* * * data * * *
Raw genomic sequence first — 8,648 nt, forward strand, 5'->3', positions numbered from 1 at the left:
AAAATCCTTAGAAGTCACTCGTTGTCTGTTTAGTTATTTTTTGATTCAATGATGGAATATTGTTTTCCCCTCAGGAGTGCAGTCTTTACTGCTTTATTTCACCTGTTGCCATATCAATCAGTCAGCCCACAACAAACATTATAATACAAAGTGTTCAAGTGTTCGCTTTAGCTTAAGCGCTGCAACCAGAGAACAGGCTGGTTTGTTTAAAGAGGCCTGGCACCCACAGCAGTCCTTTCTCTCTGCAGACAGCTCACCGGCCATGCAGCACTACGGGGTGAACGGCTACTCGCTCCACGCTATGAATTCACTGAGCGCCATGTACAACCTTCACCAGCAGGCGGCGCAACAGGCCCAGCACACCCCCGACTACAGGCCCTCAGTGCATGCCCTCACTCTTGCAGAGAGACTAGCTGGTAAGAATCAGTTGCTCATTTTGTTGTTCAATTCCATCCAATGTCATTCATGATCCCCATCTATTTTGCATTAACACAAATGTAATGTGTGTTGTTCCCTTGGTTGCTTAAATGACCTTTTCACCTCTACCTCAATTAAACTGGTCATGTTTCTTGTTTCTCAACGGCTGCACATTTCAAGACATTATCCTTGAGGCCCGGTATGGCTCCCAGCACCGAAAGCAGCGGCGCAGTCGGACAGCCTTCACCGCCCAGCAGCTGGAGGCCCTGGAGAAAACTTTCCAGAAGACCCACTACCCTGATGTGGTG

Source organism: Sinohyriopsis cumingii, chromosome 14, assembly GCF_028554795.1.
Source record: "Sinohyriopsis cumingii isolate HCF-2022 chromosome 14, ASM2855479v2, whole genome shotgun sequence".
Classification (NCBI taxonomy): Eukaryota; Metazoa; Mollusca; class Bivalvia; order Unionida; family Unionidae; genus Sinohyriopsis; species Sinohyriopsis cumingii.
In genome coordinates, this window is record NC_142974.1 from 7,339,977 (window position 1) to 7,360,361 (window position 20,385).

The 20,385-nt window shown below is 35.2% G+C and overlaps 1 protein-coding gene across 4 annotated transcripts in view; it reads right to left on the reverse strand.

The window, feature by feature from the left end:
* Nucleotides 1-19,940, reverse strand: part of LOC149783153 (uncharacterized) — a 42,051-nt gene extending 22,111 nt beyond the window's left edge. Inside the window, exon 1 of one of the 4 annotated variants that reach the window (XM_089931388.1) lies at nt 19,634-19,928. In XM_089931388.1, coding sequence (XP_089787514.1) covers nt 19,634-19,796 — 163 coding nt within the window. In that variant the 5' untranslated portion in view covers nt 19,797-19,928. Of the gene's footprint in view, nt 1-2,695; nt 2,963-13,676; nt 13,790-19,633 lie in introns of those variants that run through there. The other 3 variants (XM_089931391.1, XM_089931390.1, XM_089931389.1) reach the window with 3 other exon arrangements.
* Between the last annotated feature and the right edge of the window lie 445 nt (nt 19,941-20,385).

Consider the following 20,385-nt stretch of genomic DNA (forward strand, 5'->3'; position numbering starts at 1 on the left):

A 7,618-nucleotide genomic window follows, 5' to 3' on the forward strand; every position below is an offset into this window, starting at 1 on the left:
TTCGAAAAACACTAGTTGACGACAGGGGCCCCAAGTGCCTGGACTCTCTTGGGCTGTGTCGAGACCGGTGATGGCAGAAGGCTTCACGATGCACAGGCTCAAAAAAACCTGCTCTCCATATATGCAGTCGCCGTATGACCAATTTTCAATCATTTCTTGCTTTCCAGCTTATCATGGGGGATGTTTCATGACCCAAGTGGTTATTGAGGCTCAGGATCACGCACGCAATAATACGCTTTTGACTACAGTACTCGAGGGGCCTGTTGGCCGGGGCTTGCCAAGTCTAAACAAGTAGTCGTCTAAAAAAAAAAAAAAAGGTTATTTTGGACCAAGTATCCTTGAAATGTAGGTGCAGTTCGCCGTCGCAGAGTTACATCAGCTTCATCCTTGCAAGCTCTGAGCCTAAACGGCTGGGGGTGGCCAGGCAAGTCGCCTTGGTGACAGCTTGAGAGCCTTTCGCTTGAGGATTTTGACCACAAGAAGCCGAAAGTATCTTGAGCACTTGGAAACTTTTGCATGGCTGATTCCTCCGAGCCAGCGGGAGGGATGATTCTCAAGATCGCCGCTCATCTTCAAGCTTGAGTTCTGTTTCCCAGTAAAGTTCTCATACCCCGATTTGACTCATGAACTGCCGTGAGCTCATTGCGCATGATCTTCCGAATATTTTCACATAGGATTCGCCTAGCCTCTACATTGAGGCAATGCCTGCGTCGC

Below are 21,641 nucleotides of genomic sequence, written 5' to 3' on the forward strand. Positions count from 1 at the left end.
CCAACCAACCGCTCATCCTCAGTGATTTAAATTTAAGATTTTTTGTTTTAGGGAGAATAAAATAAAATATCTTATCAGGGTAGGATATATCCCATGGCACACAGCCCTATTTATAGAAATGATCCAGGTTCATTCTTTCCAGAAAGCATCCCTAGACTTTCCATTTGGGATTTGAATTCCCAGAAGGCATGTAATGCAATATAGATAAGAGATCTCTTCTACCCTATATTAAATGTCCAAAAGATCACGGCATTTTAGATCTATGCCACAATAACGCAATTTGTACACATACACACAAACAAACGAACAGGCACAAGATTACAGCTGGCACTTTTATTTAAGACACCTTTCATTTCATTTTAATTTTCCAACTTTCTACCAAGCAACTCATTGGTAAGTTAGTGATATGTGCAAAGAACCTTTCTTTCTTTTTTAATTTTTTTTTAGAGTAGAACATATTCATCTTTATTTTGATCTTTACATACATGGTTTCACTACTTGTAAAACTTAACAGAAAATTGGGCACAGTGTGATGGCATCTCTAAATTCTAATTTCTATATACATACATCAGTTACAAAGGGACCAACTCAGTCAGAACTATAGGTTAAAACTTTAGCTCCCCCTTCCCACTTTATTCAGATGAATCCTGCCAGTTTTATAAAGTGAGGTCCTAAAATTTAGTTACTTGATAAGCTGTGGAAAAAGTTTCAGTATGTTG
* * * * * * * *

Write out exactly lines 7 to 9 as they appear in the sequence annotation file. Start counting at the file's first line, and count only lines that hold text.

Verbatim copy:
The 20,385-nt window shown below is 35.2% G+C and overlaps 1 protein-coding gene across 4 annotated transcripts in view; it reads right to left on the reverse strand.

The window, feature by feature from the left end:
* Nucleotides 1-19,940, reverse strand: part of LOC149783153 (uncharacterized) — a 42,051-nt gene extending 22,111 nt beyond the window's left edge. Inside the window, exon 1 of one of the 4 annotated variants that reach the window (XM_089931388.1) lies at nt 19,634-19,928. In XM_089931388.1, coding sequence (XP_089787514.1) covers nt 19,634-19,796 — 163 coding nt within the window. In that variant the 5' untranslated portion in view covers nt 19,797-19,928. Of the gene's footprint in view, nt 1-2,695; nt 2,963-13,676; nt 13,790-19,633 lie in introns of those variants that run through there. The other 3 variants (XM_089931391.1, XM_089931390.1, XM_089931389.1) reach the window with 3 other exon arrangements.